Innovations in wine preservation spark an explosion in ‘by-the-glass’ wine lists
by Rachel Walker
Gone are the days of ‘house red’ and ‘house white’ being the only option on ‘by-the-glass’ menus. Up and down Britain, wine lists are evolving, and one of biggest changes is in the number of different wines available in 175ml, 250ml measures or 500ml carafes.
The growth of ‘by-the-glass’ menus is the manifestation of lots of big trends: more education resulting in the demand for more choice. Health is another big driver. With more people reining-in alcohol consumption by accompanying a meal with a glass of wine instead of automatically buying a bottle, there’s more pressure for sommeliers to find a way of presenting diners with exciting and broader ‘by-the-glass’ lists.
There’s no doubt that technical developments have also been behind the exponential growth in ‘by-the-glass’ lists over the past few years. Historically, it was a risky business for restaurants to offer high-end or esoteric vintages in small measures. If the bottle was uncorked, and only a couple of glasses were sold, then the remaining wine quickly oxidised, tired and went to waste.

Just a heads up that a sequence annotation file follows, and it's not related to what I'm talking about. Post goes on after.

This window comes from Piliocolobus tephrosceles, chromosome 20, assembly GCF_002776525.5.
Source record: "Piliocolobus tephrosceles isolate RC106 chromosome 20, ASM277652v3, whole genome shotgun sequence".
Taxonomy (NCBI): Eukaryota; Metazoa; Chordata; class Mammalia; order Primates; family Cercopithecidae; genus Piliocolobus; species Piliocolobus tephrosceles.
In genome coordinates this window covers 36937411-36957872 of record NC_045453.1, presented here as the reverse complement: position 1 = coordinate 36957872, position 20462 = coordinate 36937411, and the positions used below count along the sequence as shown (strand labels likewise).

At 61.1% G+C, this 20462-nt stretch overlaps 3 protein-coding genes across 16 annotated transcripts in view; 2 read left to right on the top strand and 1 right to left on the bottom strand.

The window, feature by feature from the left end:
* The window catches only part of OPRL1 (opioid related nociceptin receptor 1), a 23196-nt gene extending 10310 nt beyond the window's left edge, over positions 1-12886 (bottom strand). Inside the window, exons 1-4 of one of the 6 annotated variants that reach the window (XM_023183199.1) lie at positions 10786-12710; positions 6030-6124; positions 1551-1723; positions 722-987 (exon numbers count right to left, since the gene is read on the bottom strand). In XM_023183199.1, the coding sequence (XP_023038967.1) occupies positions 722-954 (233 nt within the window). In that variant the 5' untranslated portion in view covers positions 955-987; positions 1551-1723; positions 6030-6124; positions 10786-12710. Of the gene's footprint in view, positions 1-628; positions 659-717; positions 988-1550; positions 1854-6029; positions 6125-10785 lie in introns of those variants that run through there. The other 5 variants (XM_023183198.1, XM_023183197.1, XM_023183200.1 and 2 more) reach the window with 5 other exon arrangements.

Systems like Verre de Vin or the PresorVac helped preserve wine for one week to ten days. But the big revolution has come from new systems like Coravin, which allow opened bottles to last for months or even years. The pioneering gadget was developed by a medic – it works by inserting a thin needle through the cork to siphon the wine from the bottle, replacing it with argon gas, so that the remaining wine never comes in contact with oxygen.
Wine expert Robert Parker Jr described Coravin as "the most transformational and exciting new product." I’m certainly not the first to have noticed how its UK launch has coincided with the expansion in ‘by-the-glass’ menus. It marks an era of exploration in the world of wine. While committing to a whole bottle of wine often sparks a conservative purchase – perhaps something from Bordeaux or Burgundy – the option to taste smaller measures sees diners make riskier choices, perhaps trying a wine from Sicily or Lebanon instead.